The following review appears in The Washington Post's 2017 Fall Dining Guide.

The Classic Fried Chicken sandwich at Mason Dixie Biscuit Co. features chicken thigh, Benton’s bacon, honey and hot sauce. (Deb Lindsey /For The Washington Post)

Mason Dixie Biscuit Company


The great unifiers in Washington turn out to be chicken and biscuits. If that sounds like a stretch, do your soul a favor and drop by this Southern charmer, which launched as a pop-up a few years back and became a permanent attraction in April. More than any (good) eating establishment I know, Mason Dixie draws an all-too-rare rainbow coalition of constituents. Black and white, old and young, straight and gay, customers line up for fast food made with real thought: organic chicken fried to a lovely crisp, biscuits baked to be both substantial and fluffy, side dishes good enough to star on their own. First among equals is the fried chicken sandwich hit with heat and honey and bacon (Benton’s, natch). Mason Dixie has suitors across the DMV and beyond. The owners are aiming for a second branch downtown. I say, go forth and multiply.

2.5 stars

Mason Dixie Biscuit Company: 2301 Bladensburg Rd. NE. 202-849-3518. masondixiebiscuits.

Prices: Breakfast and lunch $6-$14.

Sound check: 76 decibels / Must speak with raised voice.

Previous: Maketto | Next: Masseria


The following review was originally published Sept. 8, 2017.

At Mason Dixie Biscuit Co., a southern recipe that brings folks together

Entrepreneur Ayeshah Abuelhiga was looking for someone to help her finesse a southern fast-casual idea. Pastry chef Jason Gehring was itching for a new challenge. Over dinner four years ago, the friends and native Marylanders decided to do business together.

Beginning in 2014, they raised funds via Kickstarter and auditioned their act around Washington at a series of pop-ups, the first of which, at Dolcezza Gelato Factory & Coffee Lab in Union Market, proved a little too successful: Food expected to last through the weekend was gone in less than a day.

Finding a fixed address took a few years, but April supplied a permanent roost. Occupying a onetime Wendy's in Northeast Washington, Mason Dixie Biscuit Co. dares you not to drop by. If the cheery, window-wrapped beacon on the block doesn't draw you in, the aroma of fried chicken drifting across the parking lot (there's a parking lot!) surely will.

Customers decide what they want by reading the list behind the counter then wait to hear their names called. With luck, there might be an empty table, although I wouldn’t count on one after church gets out on Sunday. The dining area seats a mere 32 people.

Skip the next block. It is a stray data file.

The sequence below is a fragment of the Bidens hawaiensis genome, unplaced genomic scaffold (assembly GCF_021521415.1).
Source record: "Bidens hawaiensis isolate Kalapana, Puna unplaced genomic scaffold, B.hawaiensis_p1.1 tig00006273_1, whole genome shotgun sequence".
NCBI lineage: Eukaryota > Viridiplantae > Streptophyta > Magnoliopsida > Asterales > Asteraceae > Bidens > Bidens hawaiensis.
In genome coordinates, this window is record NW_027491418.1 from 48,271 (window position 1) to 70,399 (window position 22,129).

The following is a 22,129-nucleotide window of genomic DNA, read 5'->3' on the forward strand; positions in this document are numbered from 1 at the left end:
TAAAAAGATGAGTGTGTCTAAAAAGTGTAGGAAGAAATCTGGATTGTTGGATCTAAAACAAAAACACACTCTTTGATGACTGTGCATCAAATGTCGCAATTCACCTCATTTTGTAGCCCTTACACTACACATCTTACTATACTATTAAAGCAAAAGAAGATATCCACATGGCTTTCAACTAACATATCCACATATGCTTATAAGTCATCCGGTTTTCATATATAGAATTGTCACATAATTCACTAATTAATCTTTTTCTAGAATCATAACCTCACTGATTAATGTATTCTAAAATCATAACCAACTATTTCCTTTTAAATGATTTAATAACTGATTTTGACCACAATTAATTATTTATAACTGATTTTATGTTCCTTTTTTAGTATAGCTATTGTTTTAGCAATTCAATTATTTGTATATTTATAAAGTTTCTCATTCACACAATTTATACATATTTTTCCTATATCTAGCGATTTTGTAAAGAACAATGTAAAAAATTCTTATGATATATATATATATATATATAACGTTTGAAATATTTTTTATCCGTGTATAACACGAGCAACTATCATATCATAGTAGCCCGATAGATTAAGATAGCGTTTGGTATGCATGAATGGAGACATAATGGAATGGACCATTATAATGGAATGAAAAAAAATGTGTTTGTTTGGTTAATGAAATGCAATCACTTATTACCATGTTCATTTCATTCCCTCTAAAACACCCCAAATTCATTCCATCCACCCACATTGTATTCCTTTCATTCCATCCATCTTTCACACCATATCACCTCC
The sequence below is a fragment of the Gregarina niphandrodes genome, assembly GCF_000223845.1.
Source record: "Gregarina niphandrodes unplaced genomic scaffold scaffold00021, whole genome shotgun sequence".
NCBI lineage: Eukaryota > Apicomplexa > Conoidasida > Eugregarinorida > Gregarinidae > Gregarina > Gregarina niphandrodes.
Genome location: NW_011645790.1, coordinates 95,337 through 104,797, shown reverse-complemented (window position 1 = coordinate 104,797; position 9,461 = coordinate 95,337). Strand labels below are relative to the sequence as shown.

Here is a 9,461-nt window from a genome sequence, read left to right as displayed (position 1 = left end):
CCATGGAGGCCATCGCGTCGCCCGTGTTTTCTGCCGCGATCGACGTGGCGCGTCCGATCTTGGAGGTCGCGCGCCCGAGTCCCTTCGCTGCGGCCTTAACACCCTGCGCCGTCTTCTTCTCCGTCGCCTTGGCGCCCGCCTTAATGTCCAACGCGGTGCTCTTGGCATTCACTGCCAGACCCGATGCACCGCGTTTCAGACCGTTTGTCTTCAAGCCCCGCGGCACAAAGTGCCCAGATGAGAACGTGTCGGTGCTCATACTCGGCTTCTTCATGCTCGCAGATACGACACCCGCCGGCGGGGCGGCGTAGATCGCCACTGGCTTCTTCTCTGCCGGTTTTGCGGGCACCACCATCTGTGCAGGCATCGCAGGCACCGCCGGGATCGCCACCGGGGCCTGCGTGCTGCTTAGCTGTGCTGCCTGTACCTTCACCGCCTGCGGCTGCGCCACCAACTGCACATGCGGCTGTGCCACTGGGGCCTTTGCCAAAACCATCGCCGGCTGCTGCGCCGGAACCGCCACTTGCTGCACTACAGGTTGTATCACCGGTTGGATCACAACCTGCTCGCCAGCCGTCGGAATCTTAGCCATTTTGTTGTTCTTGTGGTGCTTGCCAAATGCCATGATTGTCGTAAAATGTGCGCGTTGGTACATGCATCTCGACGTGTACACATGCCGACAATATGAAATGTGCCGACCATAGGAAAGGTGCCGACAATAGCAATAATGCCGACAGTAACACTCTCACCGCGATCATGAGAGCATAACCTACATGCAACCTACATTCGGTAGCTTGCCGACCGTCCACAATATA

Executive chef Jason Gehring teamed up with entrepreneur Ayeshah Abuelhiga to hatch the idea for Mason Dixie. In 2014, they used a Kickstarter campaign to fund pop-ups that eventually spawned their bricks-and-mortar restaurant in Northeast Washington. (Deb Lindsey /For The Washington Post)

Gehring’s menu is small, focused — and mighty fine. Mornings find me inhaling a golden biscuit packed with spicy sausage, lacy egg and not-quite-melted cheese, a guilty pleasure I correct with a fruit cup notable for how much of the season it holds. Afternoons present a challenge: a box of a fried chicken quarter with tender biscuits and a choice of two sides, or a crunchy chicken sandwich that’s by turns sassy with hot sauce and sweet thanks to honey. Against my better waistline, I might order both and wash the lot back with a fresh-tasting strawberry milkshake. The creamy treat, pretty with sprinkles and served with fat straws, is hand-spun, hence the whirring noise that occasionally competes with old-school funk or a young Michael Jackson.

While the chef guards his recipes as closely as the Colonel, Gehring shares that the chicken is organic and gets a bath in buttermilk and a hit of cayenne before being plunged into the fryer. Whatever the complete secret, the pieces emerge crisp, juicy — leaders of the flock.

The crew behind the counter is of the sort you wish you encountered more often at similar price points. “Can I explain anything?” a clerk asks. “Good call!” he responds when I choose corn salad dressed with cilantro vinaigrette as one of my sides. “Would you like anything else with your order: hot sauce, honey, ice water?” he wants to know when I pick it up. His colleagues are quick to clean tables and tidy up, ensuring diners a comfortable, as well as delicious, stay.

The fried chicken box with a biscuit and two sides, such as corn salad and collard greens — which happen to be vegetarian. (Deb Lindsey /For The Washington Post)

Or not: Mason Dixie also features a drive-through (Tuesday through Friday only) and makes deliveries (via Caviar).

Everything that crosses your lips shows care and attention. The sausage is Logan's, the bacon is Benton's, the coffee is Confluence and the biscuits manage the neat trick of being both sturdy and light. Vegetarians can enjoy the collard greens, among other dishes, which rely on pepper and vinegar — but no meat — for their flavor. Gehring, 39, previously worked at the late Table, but his earlier time at Astro Doughnuts & Fried Chicken was probably his best preparation for Mason Dixie.

Finessed fast food and better-than-Popeye’s service aren’t the only attractions. Look around and you’ll see something rare and wonderful: black, white, old, young, straight, gay — possibly the most diverse eating establishment in Washington. If anyone needs proof that food can unite us, Mason Dixie is Exhibit A.

Faults are hard to find, but if I could change one thing, it would be the hours. For now at least, Mason Dixie is open only for breakfast and lunch.